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Committee to Examine Dual Citizenship for Japanese

A recent article in the Sankei Shimbun notes that a committee has been set up by the LDP to review the Nationality Act with a view to amend Article 11 that states dual citizenship is unlawful.

The impetus for the committee comes not from a sudden burst of altruism, but from the fact that Nobel Prize winner Yoichiro Namba has American citizenship. (And that is embarrassing for Japan or denies it greatness somehow?)

Following the announcement of the Nobel Prize for physics, the Japanese press enthusiastically reported that 3 Japanese had won the prize while the rest of the world reported that 2 Japanese and 1 American had won. Read here for an overview.

I'd certainly consider taking Japanese nationality and I'm sure my wife would have fewer worries about leaving Japan knowing that she would able to keep her Japanese passport. Dual citizenship is not going to become a reality any time soon, but it promises to be an interesting debate to follow.

(h/t to MacGyver)

Original article

ノーベル賞が思わぬ余波! 国籍法改正を検討 自民法務部会 

2008.10.10 18:25

ノーベル物理学賞を受賞受賞した南部陽一郎米シカゴ大名誉教授が米国籍を取得していたことを機に、自民党法務部会の国籍問題プロジェクトチーム(座長・河野太郎衆院議員)は10日、二重国籍を認めない国籍法改正の検討を始めた。南部氏はすでに日本国籍を喪失しているが、ノーベル賞受賞が思わぬ波紋を広げたようだ。

国籍法11条は二重国籍を原則認めておらず、出生地で国籍を決める「属地主義」の米国などで生まれた日本人は22歳までにどちらか一方の国籍を選択することになっている。

外国籍を取得した人はその時点で日本国籍を自動的に失うが、地方法務局に届け出なければ、戸籍はそのまま残る。個人情報を外国政府に照会することはできないため、実態把握は難しいが、法務省では、外国籍取得者の約1割しか届け出ていないとみている。

日本に戸籍が残っていれば、旅券取得や選挙の投票などが可能となり、犯罪に利用される懸念がある。一方、国際結婚などで政情不安な国の国籍を取得した人には日本国籍を残しておきたいとの思いも強い。

法務省は法改正に慎重だが、PTでは「正直者と有名人がバカを見る制度だ」(河野氏)、「二重国籍を積極的に認めた方が日本人が世界に雄飛しやすい」(猪口邦子衆院議員)など改正論が根強い。PTは二重国籍の実態や問題点を洗い出していく方針だが、国籍は「誰が日本人か」という国家の根本問題だけに論争を呼びそうだ。

Comments

I actually met a young Canadian Japanese woman (yes, two passports) who feared being busted since she thought having a J. passport and another country's was illegal, to the extent of being criminal. But she really worried over nothing. Unlawful? Illegal? Not really. I know from personal experience (actually getting advice from the US embassy) that Japan is just strongly against their citizens having another passport. If you are a J. citizen with two passports and want to keep them both all your life then Japan can do nothing about it except not like it. But still best to keep it a bit private. But don't worry, there is no passport police looking to bust people for this.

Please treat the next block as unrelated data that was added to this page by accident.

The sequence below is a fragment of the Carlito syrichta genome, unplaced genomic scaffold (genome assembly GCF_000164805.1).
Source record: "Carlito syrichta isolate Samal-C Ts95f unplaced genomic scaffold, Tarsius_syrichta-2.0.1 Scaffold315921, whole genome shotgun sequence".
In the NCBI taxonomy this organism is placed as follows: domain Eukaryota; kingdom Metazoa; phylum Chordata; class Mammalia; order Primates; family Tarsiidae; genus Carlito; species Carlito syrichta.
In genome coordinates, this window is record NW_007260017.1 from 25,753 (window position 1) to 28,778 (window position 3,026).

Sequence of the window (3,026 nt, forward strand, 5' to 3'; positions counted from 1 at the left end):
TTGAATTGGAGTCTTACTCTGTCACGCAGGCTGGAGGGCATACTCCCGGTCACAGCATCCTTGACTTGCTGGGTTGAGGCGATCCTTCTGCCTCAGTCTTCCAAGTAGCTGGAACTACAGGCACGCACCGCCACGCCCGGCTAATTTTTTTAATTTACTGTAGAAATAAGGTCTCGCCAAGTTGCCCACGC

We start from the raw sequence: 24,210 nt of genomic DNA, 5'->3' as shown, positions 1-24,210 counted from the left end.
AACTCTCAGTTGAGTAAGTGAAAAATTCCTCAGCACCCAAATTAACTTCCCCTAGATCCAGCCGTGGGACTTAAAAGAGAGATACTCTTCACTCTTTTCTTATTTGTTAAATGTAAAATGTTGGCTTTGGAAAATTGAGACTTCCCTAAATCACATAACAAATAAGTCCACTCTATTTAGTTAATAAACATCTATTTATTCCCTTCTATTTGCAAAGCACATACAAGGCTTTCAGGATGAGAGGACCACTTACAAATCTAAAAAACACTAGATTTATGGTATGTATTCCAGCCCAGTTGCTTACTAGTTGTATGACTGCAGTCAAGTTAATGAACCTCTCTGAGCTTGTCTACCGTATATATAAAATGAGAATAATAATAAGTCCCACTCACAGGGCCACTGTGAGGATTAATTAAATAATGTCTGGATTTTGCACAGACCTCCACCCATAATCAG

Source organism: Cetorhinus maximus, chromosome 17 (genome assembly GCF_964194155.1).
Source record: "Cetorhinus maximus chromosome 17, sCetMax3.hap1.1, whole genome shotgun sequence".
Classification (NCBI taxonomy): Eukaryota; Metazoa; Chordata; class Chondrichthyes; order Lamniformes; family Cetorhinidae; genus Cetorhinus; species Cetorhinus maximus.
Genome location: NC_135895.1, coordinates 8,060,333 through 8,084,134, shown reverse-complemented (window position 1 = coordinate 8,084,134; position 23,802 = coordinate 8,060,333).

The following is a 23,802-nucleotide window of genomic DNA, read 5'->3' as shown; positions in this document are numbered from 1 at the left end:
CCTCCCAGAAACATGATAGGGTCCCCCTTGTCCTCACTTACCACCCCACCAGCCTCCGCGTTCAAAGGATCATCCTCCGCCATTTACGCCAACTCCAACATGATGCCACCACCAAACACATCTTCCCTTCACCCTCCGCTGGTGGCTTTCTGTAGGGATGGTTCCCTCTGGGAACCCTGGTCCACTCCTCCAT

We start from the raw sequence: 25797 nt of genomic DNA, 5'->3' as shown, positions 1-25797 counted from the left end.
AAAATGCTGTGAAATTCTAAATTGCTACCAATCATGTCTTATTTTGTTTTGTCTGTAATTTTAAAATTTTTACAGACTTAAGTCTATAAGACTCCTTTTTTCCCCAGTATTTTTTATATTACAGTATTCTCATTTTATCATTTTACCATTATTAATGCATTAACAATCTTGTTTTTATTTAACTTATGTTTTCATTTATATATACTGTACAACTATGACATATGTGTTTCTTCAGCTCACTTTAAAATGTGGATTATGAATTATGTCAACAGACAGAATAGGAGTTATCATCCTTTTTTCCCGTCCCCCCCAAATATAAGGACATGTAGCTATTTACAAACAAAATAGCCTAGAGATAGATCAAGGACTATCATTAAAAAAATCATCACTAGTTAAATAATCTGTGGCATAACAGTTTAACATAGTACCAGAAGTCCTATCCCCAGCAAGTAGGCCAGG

How would the Japanese authorities know you hold a passport of another country as well as a Japanese passport?

Good news, this. It's time for Japan to be open to this kind of thing.

You have two passports. You live in the US. You don't need any kind of visa because you have both a US and a Japanese passport. When you go to the Japanese consulate to renew your Japanese passport, they will strip it. Happens frequently.

Leave Japan on a Japanese passport enter the US on a US passport. Leave the US on the US passport and enter Japan on a Japanese passport.

The Japanese immigration inspector looks at the Japanese passport and says, "where is your visa for the US?" This too happens all the time.

Not so good!
Terrible!!

I'll have to decide which when it happens.

Ha Ha Ha!! I just wasted 5-10 seconds of your time!!!

(those questions at the bottom are tough!!)

This is kind of off topic, but also concerning passports.
Came back to Japan yesterday after a weeks holiday in Hawaii, no problems as usual with immigration/customs. Got to the train station waiting for the Narita Express, when two uniformed police who announced themselves as "we are Japanese Police" requested to see my passport, as well as the only other whitey on the platform. (Co-incidentally he was an Aussie too) They wrote down some details, then gave back the passports.
The officers didnt request to see any of the Japanese travellers passports (or the chinese there either). Co-incidence? Anyone else had a similar experience?
I reckon if I eventually qualify for a Japanese passport it would be pretty satisfying to whip it out in such situations...

At least you kept your front teeth

"You have two passports. You live in the US. You don't need any kind of visa because you have both a US and a Japanese passport. When you go to the Japanese consulate to renew your Japanese passport, they will strip it. Happens frequently."